Last updated on hub: 29 June 2020

Life after lockdown: tackling loneliness among those left behind

British Red Cross

This report draws on findings from a collection of national-level polling, interviews and evaluations from British Red Cross services during COVID-19 to shed a light on how to refocus efforts on tackling loneliness and supporting those most affected by the crisis. Key findings include: there has been a significant increase in the number of people feeling lonely – since lockdown 41 per cent of UK adults report feeling lonelier; more than a quarter of UK adults agree that they worry something will happen to them and no one will notice; a third of UK adults haven’t had a meaningful conversation in the last week; some communities have been at greater risk of loneliness than others – people from Black, Asian and minority ethnic (BAME) communities, parents with young children, young people, those living with long term physical and mental health conditions, people on lower incomes and those with limited access to digital technology and the internet; COVID-19 has also meant a loss in social support for refugees and people seeking asylum. To meet the challenges ahead and ensure no one is left behind and feels alone, the report makes a number of recommendations: prioritise those most vulnerable to loneliness; secure sustained funding for tackling loneliness; continue to roll out social prescribing and ensure it delivers for loneliness; work collaboratively across sectors and specialisms, and with people with lived experience of loneliness.

Last updated on hub: 29 June 2020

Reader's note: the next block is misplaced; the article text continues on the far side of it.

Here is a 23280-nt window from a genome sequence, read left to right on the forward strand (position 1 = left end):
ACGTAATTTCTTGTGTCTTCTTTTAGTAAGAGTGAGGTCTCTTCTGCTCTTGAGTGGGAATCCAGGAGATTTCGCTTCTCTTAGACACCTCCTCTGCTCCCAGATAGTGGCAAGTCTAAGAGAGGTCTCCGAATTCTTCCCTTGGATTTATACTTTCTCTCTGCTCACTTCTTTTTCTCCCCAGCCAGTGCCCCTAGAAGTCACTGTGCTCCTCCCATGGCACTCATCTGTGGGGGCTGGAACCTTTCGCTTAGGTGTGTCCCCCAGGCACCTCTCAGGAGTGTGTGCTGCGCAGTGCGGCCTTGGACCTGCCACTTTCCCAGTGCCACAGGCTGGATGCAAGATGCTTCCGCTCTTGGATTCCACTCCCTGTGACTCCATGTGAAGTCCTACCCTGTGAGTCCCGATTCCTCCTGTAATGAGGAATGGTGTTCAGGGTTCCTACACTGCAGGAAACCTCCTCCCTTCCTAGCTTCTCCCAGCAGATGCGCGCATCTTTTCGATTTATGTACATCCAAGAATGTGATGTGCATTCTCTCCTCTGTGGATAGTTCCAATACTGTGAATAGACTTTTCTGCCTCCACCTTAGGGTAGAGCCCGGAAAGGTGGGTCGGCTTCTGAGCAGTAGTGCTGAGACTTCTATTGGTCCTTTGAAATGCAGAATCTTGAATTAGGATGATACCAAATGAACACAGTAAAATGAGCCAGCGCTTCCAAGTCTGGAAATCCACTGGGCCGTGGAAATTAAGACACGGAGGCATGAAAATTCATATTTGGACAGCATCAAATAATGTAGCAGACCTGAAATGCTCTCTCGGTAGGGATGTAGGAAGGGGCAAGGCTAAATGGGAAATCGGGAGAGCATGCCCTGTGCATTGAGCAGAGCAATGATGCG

Coronavirus and the social impacts on older people in Great Britain: 3 April to 10 May 2020

The Office for National Statistics

Indicators from the Opinions and Lifestyle Survey on the social impact of the coronavirus (COVID-19) pandemic on older people in Great Britain. The data shows that among older people (aged 60 years and over) who were worried about the effect the coronavirus (COVID-19) was having on their lives, their main concerns were being unable to make plans in general, personal travel plans such as holidays and their own wellbeing. Of those who said their wellbeing had been affected by the coronavirus, the most common ways older people said it had been affected were being worried about the future, feeling stressed or anxious and being bored. Staying in touch with family and friends remotely was the main way those aged 60 years and over said they were coping whilst staying at home, followed by gardening, reading and exercise, with those aged in their 60s and 70s equally as likely as younger age groups to say that exercise was helping them to cope. People aged in their 60s and 70s were more likely to have checked on neighbours who might need help three or more times and they were equally as likely to have gone shopping or done other tasks for neighbours at least one or two times as those aged under 60 years. People aged in their 60s were the least optimistic about how long it will take for life to return to normal, with a higher proportion saying it will take more than a year or that life will never return to normal, than those aged under 60 years and those aged 70 years and over.